Wanderings – The future is electric, if you can afford it

I am not a gear head. I have enough automotive knowledge to be annoying to the people who fix my cars, but lack the knowledge and skill to do the work myself. That said, I like vehicles. The higher the horsepower the better. Eight cylinders is better than six or four – but 12 cylinders is best. Standard over automatic transmission please.

I am a fan of British and German cars. If a 2016 Aston Martin DB9 landed in my driveway – I wouldn’t complain. Same with a 2023 BMW M5. Domestically I like Dodge vehicles, except for the transmissions. I’d gladly trade my Caravan for a 2022 Challenger SRT – or even better – a Hellcat. For classic vehicles, the dream is a 1950 split window Dodge B4 3/4 tonne truck.

All those expensive dreams aside, my next vehicle will be none of the above as all are above my budget – except in Hot Wheels form. I expect that my next vehicle purchase will be a gasoline-powered vehicle but those days are becoming soon numbered – not by my choice.

Not wanting to necessarily rock down to Electric Avenue, the future is becoming more and more electric. The political powers that be have decreed that its target by 2035 is to have all vehicle sales be zero-emissions. That doesn’t mean all vehicles will be electric. Plug-in electric hybrid vehicles will pass the smell test of this declaration as well. The future is electric.

There are battery plants being built, lots of tooling or retooling of plants to build electric vehicles – and that is all great. The carbon footprint of battery component mining sector must not as bad as the carbon footprint of the petroleum sector, I guess?

I even like electric cars, for the same reason I like super cars and hot rods. As Top Gear and Grand Tour host Jeremy Clarkson says “speed and power!” Have you seen the torque that electric powered cars have? The Tesla Roadster can go from zero to 100 miles per hour in 4.2 seconds according to Car Magazine (UK) and the Audi RS e-Tron GT can go from zero to 60 in 3.3 seconds! That is as impressive as the instant-on cabin heat that people love about electric vehicles.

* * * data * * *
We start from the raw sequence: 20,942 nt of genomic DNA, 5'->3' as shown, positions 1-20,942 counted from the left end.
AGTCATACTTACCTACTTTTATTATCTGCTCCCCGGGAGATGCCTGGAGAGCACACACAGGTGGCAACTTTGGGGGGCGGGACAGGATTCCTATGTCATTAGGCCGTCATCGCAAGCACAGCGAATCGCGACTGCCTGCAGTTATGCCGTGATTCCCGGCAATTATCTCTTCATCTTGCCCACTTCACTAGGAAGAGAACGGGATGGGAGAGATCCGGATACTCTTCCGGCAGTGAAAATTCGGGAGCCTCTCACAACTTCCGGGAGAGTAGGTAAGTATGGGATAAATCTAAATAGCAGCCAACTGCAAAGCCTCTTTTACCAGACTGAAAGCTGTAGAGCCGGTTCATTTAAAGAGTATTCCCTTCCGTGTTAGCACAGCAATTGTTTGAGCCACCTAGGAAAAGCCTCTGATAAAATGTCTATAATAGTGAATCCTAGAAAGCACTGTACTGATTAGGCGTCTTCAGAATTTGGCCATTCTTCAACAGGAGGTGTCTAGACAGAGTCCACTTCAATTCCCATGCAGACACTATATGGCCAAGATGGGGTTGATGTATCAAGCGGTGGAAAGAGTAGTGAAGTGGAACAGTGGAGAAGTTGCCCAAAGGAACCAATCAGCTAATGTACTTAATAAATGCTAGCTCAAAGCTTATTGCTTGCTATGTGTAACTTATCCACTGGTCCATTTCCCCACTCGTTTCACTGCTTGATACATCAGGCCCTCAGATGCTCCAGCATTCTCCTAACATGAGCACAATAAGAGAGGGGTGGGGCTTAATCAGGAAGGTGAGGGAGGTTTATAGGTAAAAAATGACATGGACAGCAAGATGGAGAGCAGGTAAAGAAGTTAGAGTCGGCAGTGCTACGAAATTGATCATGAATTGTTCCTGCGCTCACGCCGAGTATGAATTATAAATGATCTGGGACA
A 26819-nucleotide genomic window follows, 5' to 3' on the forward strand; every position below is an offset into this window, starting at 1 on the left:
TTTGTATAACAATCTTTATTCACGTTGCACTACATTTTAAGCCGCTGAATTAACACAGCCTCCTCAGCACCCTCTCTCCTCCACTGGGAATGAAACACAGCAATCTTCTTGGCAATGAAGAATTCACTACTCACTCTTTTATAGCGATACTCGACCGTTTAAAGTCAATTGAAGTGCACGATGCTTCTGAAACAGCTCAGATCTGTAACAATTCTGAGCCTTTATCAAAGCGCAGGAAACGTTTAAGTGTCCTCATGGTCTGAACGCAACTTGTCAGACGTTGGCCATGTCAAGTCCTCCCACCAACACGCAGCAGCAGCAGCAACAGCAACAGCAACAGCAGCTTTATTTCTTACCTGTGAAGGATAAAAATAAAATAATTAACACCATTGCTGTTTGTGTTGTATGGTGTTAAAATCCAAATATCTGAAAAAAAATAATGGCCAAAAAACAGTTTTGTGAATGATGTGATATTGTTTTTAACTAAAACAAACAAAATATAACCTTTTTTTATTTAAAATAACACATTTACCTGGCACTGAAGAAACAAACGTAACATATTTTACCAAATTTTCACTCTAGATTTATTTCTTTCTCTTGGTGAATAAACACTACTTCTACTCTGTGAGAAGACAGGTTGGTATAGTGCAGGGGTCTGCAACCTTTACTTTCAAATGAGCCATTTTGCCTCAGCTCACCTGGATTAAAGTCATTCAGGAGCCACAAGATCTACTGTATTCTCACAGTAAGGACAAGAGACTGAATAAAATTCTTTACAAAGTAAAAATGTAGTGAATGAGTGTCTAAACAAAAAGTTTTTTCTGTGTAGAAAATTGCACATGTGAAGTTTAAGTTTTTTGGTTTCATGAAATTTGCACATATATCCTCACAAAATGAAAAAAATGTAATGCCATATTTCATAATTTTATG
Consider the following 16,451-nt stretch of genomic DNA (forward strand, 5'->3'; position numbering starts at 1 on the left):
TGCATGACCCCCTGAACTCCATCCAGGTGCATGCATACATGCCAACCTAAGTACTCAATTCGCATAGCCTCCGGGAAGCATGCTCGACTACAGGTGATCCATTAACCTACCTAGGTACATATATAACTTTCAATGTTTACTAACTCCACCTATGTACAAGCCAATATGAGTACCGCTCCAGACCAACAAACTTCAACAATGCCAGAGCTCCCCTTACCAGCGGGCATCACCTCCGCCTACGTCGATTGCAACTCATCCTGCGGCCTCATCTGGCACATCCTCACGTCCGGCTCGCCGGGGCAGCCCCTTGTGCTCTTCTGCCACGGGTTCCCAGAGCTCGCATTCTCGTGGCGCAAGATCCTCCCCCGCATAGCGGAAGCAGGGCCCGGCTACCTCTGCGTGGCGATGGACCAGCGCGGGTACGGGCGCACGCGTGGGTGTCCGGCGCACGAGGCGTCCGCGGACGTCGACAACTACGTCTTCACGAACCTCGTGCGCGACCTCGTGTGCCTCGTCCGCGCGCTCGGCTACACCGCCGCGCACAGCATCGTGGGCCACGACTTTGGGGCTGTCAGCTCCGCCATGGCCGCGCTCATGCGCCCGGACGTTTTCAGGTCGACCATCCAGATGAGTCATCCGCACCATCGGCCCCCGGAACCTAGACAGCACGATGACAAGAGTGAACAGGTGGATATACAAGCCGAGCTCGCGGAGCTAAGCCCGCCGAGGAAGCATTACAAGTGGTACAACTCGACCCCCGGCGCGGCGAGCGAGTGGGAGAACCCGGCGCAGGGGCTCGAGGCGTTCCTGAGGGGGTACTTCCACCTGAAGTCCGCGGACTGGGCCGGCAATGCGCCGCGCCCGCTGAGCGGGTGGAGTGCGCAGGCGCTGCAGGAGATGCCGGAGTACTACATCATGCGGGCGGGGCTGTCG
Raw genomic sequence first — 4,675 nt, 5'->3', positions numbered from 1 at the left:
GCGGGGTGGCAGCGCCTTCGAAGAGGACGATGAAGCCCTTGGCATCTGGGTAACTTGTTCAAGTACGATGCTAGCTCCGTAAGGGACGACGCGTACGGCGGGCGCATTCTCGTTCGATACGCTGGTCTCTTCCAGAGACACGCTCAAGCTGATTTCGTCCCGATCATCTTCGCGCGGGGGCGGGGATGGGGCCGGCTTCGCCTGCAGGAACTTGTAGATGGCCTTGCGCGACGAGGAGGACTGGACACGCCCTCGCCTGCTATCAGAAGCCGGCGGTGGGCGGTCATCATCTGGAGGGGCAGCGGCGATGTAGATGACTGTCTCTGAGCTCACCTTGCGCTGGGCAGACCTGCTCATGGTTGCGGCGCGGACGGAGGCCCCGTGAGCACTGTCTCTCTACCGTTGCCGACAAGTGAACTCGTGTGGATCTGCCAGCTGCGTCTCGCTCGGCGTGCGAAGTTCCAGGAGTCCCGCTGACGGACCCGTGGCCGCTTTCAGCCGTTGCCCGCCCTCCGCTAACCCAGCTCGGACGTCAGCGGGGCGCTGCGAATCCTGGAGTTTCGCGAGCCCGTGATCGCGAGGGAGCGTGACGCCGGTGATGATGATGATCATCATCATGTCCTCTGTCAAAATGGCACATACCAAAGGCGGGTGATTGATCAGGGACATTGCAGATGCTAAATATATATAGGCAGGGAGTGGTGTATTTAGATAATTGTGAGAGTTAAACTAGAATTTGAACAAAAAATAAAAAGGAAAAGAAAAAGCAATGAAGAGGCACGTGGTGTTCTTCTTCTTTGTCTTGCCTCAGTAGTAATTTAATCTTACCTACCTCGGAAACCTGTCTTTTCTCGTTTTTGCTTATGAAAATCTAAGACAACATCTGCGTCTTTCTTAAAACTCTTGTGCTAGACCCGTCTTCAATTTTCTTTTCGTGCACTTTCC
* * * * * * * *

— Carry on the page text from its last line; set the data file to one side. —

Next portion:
Still, these vehicles are beyond the means of most people – and will be for a long time.

Let’s forget about the lack of charging station infrastructure and how all those new electric cars need to plug in for a bit. Electric vehicles are more expensive than conventional gas or diesel vehicles. The price has come down with advancements in technology and the more these cars are made. Conventional vehicles have a 120 year head start on electric vehicles, so there is still a large gulf. Affordability is key. Even in 2035, these vehicles will not be affordable for the masses.

Part of the affordability issue is how governments offset (subsidize) electric vehicles. The Canadian government offers a $5,000 credit, which is given when you buy a vehicle. On a $60,000 Tesla or Volkswagen, that is not chump change. In Ontario, there are no other incentives at the dealership. All remaining incentives are tax credits. For most people, tax credits are useless – here’s why.

A tax credit depends on a person having the means to pay out the money, then wait up to 15 months to receive the tax credit benefit and possible return to your bank account. Using tax credits as a method of incentivising people to pay more for vehicles up front, just does not work. Not only that, many people cannot, and all people should not, be a financier for the government. I’d like to keep my money in my pocket please.

The other issue with tax credits and tax rebates is how its applied on used electric vehicles. For most purchases, there isn’t one. Considering the hollowing out of the middle class of Canada, how many people can afford to switch from fuel to electric now – and how many will be able to afford to switch by 2035? My answer, not as many as the experts think.

One alternative might be converting a car from fuel to electric. I’d drive an all-electric 1950 Dodge. A Peterborough, ON company – ARC Motor Company – unveiled recently a 1974 Ford Bronco EV conversion recently. Wrong vehicle brand, cool concept. Unfortunately it cost as much as a new Tesla, plus you provide the vehicle to convert. And no tax credits or incentives to boot.

If EV companies want to really make it easy for people to switch, engine conversion is the way to go in my opinion. Just as people swap engines when souping up performance vehicles, having conversion kits that are much less expensive than the $60K-plus way will get more people driving existing vehicles with electric drive. Besides, recycling is eco-friendly so reusing existing vehicles with new drive-train components, will offset more carbon footprints.

And if governments want to incentivize people to buy or convert to electric, politicians need to put our money where their mouths are, and make it worthwhile.

This column was originally published in the January 3, 2024 print edition of The Morrisburg Leader.